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SpeciesBrassica rapa
Cultivar groupRuvo group

Rapini, commonly marketed in the United States as broccoli raab or broccoli rabe /rɑːb/, is a green cruciferous vegetable. The edible parts are the leaves, buds, and stems. The buds somewhat resemble broccoli, but do not form a large head. Rapini is known for its slightly bitter taste, and is particularly associated with Italian (as 'cime di rapa' or 'friarielli'), Galician, and Portuguese (as 'grelos') cuisines. Within the Italian tradition, the plant is associated especially with southern Italian cuisines such as those of Naples, Calabria, and Apulia.


The plant is a member of the tribe Brassiceae of the Brassicaceae (mustard family). Rapini is classified scientifically as Brassica rapa subspecies rapa,[1] in the same subspecies as the turnip, but has also been treated as Brassica rapa ruvo, Brassica rapa rapifera, Brassica ruvo, and Brassica campestris ruvo.


The young leaves of these plants as used in cooking are either the same as or the South European equivalent of turnip tops or turnip greens.

Rapini has many spiked leaves that surround clusters of green buds that resemble small heads of broccoli. Small, edible yellow flowers may be blooming among the buds. The flavor of rapini has been described as nutty, bitter, and pungent.[2] The flavour is also reminiscent of mustard greens. Rapini is a source of vitamins A, C, and K, as well as potassium, calcium, and iron.[3]

The cultivated vegetable probably descends from a wild herb related to the turnip that grew either in China or the Mediterranean region. Rapini is now grown throughout the world, and is available all year long with a peak season of fall to spring.

Culinary use[edit]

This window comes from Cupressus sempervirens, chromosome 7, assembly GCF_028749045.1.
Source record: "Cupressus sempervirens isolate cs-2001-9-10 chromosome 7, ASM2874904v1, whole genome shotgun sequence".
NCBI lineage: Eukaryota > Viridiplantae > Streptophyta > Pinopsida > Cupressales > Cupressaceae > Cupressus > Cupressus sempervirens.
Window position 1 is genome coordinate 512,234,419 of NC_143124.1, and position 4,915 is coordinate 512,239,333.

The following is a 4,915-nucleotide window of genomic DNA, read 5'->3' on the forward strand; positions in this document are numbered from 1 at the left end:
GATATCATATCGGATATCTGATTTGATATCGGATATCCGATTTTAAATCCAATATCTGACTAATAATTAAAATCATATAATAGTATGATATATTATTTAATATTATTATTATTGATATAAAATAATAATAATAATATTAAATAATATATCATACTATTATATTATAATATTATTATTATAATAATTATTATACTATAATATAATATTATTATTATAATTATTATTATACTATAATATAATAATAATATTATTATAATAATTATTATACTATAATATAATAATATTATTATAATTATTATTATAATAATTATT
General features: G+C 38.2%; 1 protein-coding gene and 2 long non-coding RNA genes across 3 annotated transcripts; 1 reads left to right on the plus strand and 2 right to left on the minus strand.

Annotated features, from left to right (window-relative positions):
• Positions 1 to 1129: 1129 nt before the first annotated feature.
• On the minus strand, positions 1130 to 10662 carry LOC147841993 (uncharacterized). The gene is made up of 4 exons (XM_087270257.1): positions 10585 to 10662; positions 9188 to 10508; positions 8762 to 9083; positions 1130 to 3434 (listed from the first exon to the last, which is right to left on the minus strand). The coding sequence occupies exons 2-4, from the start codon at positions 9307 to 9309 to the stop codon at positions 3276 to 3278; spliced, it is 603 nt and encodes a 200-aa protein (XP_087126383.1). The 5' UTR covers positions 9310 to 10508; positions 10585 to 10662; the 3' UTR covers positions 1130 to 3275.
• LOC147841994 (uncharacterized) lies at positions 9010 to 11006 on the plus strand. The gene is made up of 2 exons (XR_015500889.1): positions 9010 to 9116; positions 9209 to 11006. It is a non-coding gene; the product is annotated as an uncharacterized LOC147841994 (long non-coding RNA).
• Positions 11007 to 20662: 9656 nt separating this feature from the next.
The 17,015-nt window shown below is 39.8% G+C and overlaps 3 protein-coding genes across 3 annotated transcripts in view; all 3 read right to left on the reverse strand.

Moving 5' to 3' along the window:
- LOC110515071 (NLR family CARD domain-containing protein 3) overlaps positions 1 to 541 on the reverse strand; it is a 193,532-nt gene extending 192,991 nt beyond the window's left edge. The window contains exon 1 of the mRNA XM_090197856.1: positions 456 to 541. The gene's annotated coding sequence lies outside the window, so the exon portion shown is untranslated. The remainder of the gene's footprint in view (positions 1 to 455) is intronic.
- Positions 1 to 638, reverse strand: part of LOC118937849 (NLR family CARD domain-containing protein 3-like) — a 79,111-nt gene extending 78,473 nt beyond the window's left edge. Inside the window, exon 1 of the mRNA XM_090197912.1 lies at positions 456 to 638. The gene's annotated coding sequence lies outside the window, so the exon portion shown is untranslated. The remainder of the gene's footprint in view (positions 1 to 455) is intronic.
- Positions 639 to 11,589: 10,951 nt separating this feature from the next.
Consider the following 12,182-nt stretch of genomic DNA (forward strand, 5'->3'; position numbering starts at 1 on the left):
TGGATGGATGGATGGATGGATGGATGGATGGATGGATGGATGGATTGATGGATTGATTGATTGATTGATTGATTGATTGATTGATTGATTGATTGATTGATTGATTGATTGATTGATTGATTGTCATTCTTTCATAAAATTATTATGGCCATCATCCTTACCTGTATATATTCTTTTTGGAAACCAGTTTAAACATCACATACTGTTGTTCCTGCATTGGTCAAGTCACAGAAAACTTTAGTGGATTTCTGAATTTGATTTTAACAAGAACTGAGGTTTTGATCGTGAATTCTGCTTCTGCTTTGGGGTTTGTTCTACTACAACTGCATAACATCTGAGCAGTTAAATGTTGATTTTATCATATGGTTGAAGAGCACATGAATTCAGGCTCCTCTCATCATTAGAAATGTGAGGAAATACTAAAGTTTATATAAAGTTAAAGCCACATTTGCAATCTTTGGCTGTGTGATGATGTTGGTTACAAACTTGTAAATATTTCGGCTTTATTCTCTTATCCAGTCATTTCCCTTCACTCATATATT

Lacón con grelos, a typical Galician dish: pork shoulder ham with rapini, along with steamed potatoes and a sausage

Rapini needs little more than a trim at the base. The entire stalk is edible, although it may become more fibrous depending on the season.[4]

Broccoli raab, raw
Nutritional value per 100 g (3.5 oz)
Energy92 kJ (22 kcal)
2.85 g
Sugars0.38 g
Dietary fiber2.7 g
0.49 g
3.17 g
VitaminsQuantity %DV
Vitamin A equiv.
131 μg
1573 μg
1121 μg
Thiamine (B1)
0.162 mg
Riboflavin (B2)
0.129 mg
Niacin (B3)
1.221 mg
Pantothenic acid (B5)
0.322 mg
Vitamin B6
0.171 mg
Folate (B9)
83 μg
Vitamin C
20.2 mg
Vitamin E
1.62 mg
Vitamin K
224 μg
MineralsQuantity %DV
108 mg
2.14 mg
22 mg
0.395 mg
73 mg
196 mg
33 mg
0.77 mg
Other constituentsQuantity
Water92.55 g

Percentages are roughly approximated using US recommendations for adults.
Source: USDA Nutrient Database

In Europe, rapini is widely used in southern Italian cuisine (in particular Calabria, Basilicata, Apulia, Campania, and Sicily), in Roman cuisine, in northern Portuguese cuisine and in that of Galicia.

In southern Lazio, Frosinone, Ciociaria, it is usually sauteed with garlic and chili pepper, and served with sausages and fresh baked bread so as to make a sandwich. In the Central Italy regions, rapini sautéed with garlic, chili pepper and guanciale can be a side dish for porchetta, grilled pork ribs, sausages and other pork dishes. In Apulia, its most famous use is in "orecchiette".

One common method of preparation includes boiling the rapini in boiling saltwater before sautéeing in olive oil with garlic and chili pepper.

Blanching is a common first step for preparation, after which rapini may be cooked in various ways, including sautéing, grilling, or roasting.

In the United States, rapini is popular in Italian-American kitchens, particularly in southern New England, where it is a common filling for submarine sandwiches and a component of pasta dishes, especially when accompanied by Italian sausage.[5]

See also[edit]


  1. ^ "Brassica rapa subsp. rapa". Germplasm Resources Information Network (GRIN). Agricultural Research Service (ARS), United States Department of Agriculture (USDA). Retrieved 12 December 2017.
  2. ^ Resources, University of California Agriculture and Natural. "Rapini/Broccoli Raab". sonomamg.ucanr.edu. Retrieved 2018-06-17.
  3. ^ Broccoli Raab Nutrition Facts
  4. ^ Elizabeth., Schneider (2001). Vegetables from amaranth to zucchini : the essential reference : 500 recipes and 275 photographs (1st ed.). New York: Morrow. ISBN 978-0688152604. OCLC 46394048.
  5. ^ "Broccoli Rabe Pasta with Italian Sausage and Fennel | Familystyle Food". Familystyle Food. 2017-10-29. Retrieved 2018-09-10.

Further reading[edit]

External links[edit]